The UK government recently announced that better regulations for clubs and bars will now be a priority.  

Tom Kiehl, director of government and public affairs at the industry body, told Newsbeat that British venues have a “bright future”, adding, “The night time economy is something the government will be considering very closely going forward.”

A recent study conducted by Night Time Industries Association (NTIA) found the UK's night-time economy is worth £66 billion and employs 1.3 million people. And this is a key reason Kiehl says changing approaches to dealing with it is “very much on ministers’ plates”.

Since 2015 almost half of UK clubs have had to shut down, which is why NTIA chairman Alan Miller has created a new scheme called NightLife Matters. This venture aims to change the way the government views clubs and bars and encourages the industry to be viewed in a more positive light. It focuses on supporting, and protecting UK nightlife by raising awareness of the current threat that UK nightlife is facing.

The UK law is set to introduce the “agent of change” principle. This means that if a venue is in close proximity to a new residential building the development is known as the “agent of change” and therefore is responsible for dealing with noise rather it becoming the club’s responsibility.  For example they may be required to pay for sound proofing.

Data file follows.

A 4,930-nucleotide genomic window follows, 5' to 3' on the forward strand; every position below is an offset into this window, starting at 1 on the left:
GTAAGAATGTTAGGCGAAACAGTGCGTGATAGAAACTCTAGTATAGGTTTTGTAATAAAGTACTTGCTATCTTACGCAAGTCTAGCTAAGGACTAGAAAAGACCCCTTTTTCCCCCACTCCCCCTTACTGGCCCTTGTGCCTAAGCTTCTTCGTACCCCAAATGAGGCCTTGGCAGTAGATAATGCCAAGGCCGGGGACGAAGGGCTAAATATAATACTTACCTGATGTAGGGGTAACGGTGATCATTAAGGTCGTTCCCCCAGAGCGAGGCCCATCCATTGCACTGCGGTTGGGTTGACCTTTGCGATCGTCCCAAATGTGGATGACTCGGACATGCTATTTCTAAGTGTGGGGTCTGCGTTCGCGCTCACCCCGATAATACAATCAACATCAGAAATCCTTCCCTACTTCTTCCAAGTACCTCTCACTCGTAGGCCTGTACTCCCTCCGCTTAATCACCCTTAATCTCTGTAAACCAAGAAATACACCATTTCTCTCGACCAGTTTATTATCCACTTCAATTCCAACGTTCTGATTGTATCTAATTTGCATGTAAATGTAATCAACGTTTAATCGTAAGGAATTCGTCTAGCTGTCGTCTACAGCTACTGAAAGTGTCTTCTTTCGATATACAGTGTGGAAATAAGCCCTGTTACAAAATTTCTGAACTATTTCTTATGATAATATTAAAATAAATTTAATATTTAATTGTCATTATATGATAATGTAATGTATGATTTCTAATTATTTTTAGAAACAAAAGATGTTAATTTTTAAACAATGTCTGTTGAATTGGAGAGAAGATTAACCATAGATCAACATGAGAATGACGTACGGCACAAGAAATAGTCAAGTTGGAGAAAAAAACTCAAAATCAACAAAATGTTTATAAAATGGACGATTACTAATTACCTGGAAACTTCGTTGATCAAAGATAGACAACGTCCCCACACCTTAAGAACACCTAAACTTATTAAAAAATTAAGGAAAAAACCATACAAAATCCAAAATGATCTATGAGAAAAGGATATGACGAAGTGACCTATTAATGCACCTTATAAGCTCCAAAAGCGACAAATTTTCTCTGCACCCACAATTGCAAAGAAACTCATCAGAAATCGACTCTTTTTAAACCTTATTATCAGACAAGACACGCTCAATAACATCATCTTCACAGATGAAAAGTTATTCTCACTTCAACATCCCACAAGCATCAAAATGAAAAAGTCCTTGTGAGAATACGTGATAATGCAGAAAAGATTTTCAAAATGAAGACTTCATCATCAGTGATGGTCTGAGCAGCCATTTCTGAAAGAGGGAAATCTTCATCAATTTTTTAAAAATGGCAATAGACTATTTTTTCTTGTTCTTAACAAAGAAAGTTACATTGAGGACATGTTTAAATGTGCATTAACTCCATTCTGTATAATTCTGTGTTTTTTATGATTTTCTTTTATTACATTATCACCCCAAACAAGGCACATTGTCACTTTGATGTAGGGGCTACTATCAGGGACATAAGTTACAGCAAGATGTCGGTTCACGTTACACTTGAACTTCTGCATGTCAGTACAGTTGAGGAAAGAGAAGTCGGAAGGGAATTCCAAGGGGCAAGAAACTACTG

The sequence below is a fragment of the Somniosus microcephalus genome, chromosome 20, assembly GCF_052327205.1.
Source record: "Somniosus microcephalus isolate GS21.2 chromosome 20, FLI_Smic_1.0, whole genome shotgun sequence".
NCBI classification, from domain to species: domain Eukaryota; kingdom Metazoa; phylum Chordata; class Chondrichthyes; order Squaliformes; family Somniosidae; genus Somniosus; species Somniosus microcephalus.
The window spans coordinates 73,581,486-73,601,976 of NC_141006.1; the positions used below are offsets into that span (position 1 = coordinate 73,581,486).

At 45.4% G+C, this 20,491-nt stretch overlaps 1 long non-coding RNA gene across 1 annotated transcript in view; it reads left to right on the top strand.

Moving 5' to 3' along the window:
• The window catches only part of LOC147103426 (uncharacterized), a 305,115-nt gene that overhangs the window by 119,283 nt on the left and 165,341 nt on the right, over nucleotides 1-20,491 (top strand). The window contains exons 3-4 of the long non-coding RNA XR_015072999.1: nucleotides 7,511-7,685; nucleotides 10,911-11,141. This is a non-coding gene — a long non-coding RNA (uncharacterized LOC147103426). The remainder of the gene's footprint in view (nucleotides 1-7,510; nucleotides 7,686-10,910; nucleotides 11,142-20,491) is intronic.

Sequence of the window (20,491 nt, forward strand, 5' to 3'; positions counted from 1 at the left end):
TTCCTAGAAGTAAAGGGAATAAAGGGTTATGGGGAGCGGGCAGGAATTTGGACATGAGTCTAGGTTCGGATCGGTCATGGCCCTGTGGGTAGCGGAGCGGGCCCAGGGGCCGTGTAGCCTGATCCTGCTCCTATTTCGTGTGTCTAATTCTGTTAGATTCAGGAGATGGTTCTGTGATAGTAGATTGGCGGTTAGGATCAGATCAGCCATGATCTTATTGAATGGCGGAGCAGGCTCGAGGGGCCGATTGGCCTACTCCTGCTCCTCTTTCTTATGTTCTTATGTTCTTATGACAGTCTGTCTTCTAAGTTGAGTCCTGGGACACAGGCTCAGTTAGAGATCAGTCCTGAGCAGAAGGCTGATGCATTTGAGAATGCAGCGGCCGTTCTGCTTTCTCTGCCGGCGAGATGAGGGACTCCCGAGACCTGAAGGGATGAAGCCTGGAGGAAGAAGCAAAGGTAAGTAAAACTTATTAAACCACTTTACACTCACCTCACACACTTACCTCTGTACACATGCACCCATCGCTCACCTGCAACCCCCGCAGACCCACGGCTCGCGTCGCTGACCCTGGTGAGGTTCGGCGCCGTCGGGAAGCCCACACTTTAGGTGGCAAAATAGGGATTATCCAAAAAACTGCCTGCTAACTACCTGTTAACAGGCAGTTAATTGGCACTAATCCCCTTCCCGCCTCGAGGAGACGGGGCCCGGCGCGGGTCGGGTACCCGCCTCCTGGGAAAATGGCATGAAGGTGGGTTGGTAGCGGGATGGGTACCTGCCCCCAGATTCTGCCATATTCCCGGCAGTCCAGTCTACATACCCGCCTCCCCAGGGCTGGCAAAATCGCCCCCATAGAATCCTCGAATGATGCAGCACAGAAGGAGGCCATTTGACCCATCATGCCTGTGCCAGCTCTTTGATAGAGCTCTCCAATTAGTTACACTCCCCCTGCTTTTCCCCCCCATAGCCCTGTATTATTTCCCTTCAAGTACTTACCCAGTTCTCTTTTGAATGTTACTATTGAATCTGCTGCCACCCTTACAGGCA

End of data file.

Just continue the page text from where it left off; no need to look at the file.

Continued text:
Mayor of London Sadiq Khan announced that support UK nightlife is a priority for him before he was elected in May, ensuring London will thrive as a 24-hour city. He told Newsbeat:

 "Our night clubs and music venues are the lifeblood of our international music scene.”Too often, these venues find themselves under threat from new development and red tape."

UK Music says nightlife culture will be among Theresa May's government's focus points:

"There needs to be a change in approach from seeing the night time industry as something that is a cause of problems, to something that actually enables economic activity to progress. That is happening."

Where do you think the future of the UK’s nightlife industry stands?